A college education can earn you much more than a diploma—the knowledge and skills you acquire can open doors and eyes to interesting and lucrative career opportunities, probably not otherwise possible. According to the U.S. Census Bureau, college graduates with a Bachelor’s degree earn nearly twice as much as high school graduates. Over the course of a lifetime, the difference in earning potential can easily exceed $1 million.
While a college education can be an excellent investment in your (or your child’s) future, it also can be one of the largest investments you’ll make in your lifetime. Fortunately, there are many opportunities for financial assistance – merit aid, scholarships, loans, grants, work-study — to make college more affordable and help you pay the bill.
More than half of college students receive some sort of assistance to help pay for college. Learning about the various types of financial aid – grants, scholarships, loans — is the first step to exploring your options.
You may qualify for financial aid through the U.S. government. You should know about federal student aid programs such as: Pell Grants, Federal Supplemental Educational Opportunity Grants (FSEOG), Federal Work-Study (FWS), Perkins Loans, Federal Family Education Loan (FFEL), Stafford Loans, Federal PLUS Loans, Direct Loans and Direct PLUS Loans.
EFC stands for Expected Family Contribution. That amount is determined by the agency or institution awarding the need-based financial aid—usually the government or individual colleges and universities – and is generally based on formulas. Find out more about EFC and how to estimate the calculation based on your family’s financial resources, income and particular situation.
Before you cross a college off of your wish list due to “sticker shock”, understand that the real cost of college is the “net price” (list price minus the amount of financial aid) which may make the situation look a lot less dire. You can use “Compare Your Aid Award” tools to help you estimate actual college costs and do side-by-side comparisons of financial aid awards.
Unlike need-based aid, which is based entirely on your family’s financial situation, merit aid awards are in recognition of your achievements and promise — academic, athletic, community, artistic, intellectual, extracurricular activities, etc. Merit aid – grants, scholarships and tuition discounts, awarded without regard to financial need – is available to students with wealthy families and those with modest means. According to the National Association of State Student Grant and Aid Programs’ (NASSGAP) 38th annual survey, merit aid comprised more than 25% of the $9.3 billion of state-funded aid during recent years. Billions more dollars of merit aid are awarded annually by colleges, universities, endowments and other groups. Learn more about merit aid and how to apply for it. You may be eligible even if you do not qualify for need-based financial aid.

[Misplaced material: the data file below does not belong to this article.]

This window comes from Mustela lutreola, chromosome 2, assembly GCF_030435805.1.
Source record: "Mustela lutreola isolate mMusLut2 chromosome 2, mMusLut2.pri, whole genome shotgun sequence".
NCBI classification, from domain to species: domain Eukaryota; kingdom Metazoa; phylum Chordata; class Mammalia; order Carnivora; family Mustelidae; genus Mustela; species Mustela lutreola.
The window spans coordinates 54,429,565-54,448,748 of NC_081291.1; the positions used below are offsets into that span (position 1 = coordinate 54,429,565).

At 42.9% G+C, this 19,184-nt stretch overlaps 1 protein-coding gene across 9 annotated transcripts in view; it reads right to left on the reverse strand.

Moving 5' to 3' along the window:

Scholarships come from many sources such as colleges and universities, organizations, charities, businesses, schools, alumni clubs, religious groups, and individuals. Some scholarships are open to all applicants while others are based on certain criteria such as need, being a member of an organization or religious group, pursuing a certain course of study, place of residence, athletic or extra-curricular achievements or community service. Find out more about college scholarship opportunities.
After you find scholarships for which you may be eligible, contact the sponsors to request the applications. Review the applications carefully to determine if you are eligible to be considered and also if you have any reasonable chance of being selected. If you decide to apply, complete the applications carefully and send them in by the deadlines.
Be on the lookout for mail or on-line solicitations from organizations with official-sounding names that can help you attain valuable scholarships – typically for a fee. Many of these companies are not legitimate. The U.S. Government FTC (Federal Trade Commissions) provides some good advice on spotting these phony operations.
If you are interested in military service, the U.S. armed forces may help you pay for your college education. The various branches of the armed forces offer government-sponsored financial aid programs. Some programs allow you to attend college full-time and then serve following graduation.
Lynn Radlauer Lubell, Publisher of InLikeMe.com and Founder of Admission By Design, an Educational Consultancy based in Boca Raton, Florida.